- Injuring your pets
How to File for a No-Contact Order
You may file for a no-contact order in the Illinois circuit court where you live, where the abuser lives, or where the abuse happened. You will be required to fill out a form called a petition and submit it to the court for review.
When the judge reviews your petition, s/he may grant a temporary emergency order that goes into effect immediately. A date will also be set for a court hearing.
The temporary order and notice of the hearing date must then be served to the abuser. The abuser can’t be charged with violating the order until service is complete. Generally, a police officer or other member of law enforcement will do this. Do not serve the papers yourself.
At the hearing, the judge will decide how long the order will be in effect. You must show up to the hearing. If you don’t, your no-contact order will be canceled. Your Peoria no-contact order lawyer will help you prepare for this hearing.
Consequences of Violating a No-Contact Order
Violating a no-contact order is a crime and the consequences are serious.
Violation of an Order of Protection
A violation of an Illinois domestic violence order of protection is a Class A Misdemeanor. However, the violation may become a Class 4 Felony if the defendant has violated an order of protection in the past or been convicted for certain violent crimes. They include:
- First-degree murder
- Domestic battery
- Sexual assault
- Unlawful restraint
- Aggravated discharge of a firearm
Violation of a Civil No-Contact Order
A first violation of a civil no-contact order is a Class A Misdemeanor. Any second or subsequent violation is a Class 4 Felony. The court may also enforce the order through civil contempt proceedings.
Violation of a Stalking No-Contact Order
Violations of stalking no-contact orders are also enforceable through both criminal and civil contempt proceedings. A first violation of a stalking no-contact order is a Class A Misdemeanor, and any following violations are Class 4 Felonies.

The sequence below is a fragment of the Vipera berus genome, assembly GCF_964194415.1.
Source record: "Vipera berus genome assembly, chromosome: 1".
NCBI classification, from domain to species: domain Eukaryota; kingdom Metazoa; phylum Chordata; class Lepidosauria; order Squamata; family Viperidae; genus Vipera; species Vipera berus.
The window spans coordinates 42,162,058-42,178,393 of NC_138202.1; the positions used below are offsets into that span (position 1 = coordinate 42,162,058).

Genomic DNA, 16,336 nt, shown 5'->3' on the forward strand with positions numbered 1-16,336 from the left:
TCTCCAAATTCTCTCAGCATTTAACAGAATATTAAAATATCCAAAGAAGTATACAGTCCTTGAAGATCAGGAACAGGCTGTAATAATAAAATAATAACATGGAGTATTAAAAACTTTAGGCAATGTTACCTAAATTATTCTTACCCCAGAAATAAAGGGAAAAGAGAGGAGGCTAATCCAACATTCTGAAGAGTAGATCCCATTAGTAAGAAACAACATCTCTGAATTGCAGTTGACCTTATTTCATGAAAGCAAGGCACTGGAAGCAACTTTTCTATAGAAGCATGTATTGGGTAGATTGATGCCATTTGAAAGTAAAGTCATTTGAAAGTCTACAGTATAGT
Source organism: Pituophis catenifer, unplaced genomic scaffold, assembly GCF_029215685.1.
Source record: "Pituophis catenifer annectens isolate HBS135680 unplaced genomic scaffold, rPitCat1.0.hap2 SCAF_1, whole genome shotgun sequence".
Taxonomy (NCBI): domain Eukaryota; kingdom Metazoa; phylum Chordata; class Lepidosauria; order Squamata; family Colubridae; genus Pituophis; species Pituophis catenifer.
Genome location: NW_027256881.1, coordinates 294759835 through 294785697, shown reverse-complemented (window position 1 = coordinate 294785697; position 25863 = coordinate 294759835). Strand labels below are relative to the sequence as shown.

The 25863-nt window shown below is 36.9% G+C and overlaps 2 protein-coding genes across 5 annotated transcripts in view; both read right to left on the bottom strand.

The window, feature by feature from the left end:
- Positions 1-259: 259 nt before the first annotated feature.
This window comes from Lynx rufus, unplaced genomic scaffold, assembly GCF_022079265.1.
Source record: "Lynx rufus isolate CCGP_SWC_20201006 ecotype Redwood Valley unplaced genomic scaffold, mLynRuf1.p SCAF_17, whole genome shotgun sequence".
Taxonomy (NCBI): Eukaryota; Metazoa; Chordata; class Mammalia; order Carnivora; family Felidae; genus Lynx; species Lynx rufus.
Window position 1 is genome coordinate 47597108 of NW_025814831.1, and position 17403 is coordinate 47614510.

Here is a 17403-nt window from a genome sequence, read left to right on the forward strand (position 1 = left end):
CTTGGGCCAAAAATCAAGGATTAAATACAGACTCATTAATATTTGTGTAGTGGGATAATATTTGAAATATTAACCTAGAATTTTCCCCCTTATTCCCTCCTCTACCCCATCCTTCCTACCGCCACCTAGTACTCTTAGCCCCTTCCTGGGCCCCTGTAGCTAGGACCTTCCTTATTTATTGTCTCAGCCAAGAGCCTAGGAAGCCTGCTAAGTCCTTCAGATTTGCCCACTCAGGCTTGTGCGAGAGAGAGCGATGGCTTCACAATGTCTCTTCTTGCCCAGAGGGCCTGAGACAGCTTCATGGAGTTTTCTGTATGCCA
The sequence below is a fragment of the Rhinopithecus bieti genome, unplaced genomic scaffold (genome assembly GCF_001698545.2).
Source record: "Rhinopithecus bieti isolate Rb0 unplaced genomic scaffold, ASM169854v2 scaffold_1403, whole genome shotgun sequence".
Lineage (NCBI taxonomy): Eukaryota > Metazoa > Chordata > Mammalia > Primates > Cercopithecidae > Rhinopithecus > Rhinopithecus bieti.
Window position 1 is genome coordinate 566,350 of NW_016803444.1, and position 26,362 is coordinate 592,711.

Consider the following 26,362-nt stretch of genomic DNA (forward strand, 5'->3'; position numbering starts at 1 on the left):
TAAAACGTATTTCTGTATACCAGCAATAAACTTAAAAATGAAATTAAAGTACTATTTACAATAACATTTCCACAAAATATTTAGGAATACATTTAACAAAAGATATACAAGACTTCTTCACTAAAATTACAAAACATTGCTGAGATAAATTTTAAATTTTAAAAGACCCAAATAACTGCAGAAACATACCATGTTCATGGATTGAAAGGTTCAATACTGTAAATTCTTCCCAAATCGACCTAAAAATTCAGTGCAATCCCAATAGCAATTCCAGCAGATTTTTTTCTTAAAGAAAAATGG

Changing or Extending a No-Contact Order
To modify or extend your no-contact order, you will have to go back to the court where the order was issued. You will then file a petition to modify the order.
In your petition, you can request that additional protections be added to the order and that the expiration date of the order be extended. You must apply for an extension before your original order expires.
The Many Forms of Abuse
It is not always easy to know if you are being abused, especially if you are not being harmed physically. Abuse can take many forms, including emotional and psychological manipulation tactics that you might not have realized are abusive. You may wonder if you are overreacting or you may find yourself excuses for the other person’s behavior.
Unfortunately, abusive behavior tends to get worse over time and can put your safety and well-being in serious jeopardy. No matter the kind of abuse, a no-contact order can help protect you. If you are worried about your or your child’s safety and would like to learn more about your legal options, please feel free to reach out to us with questions.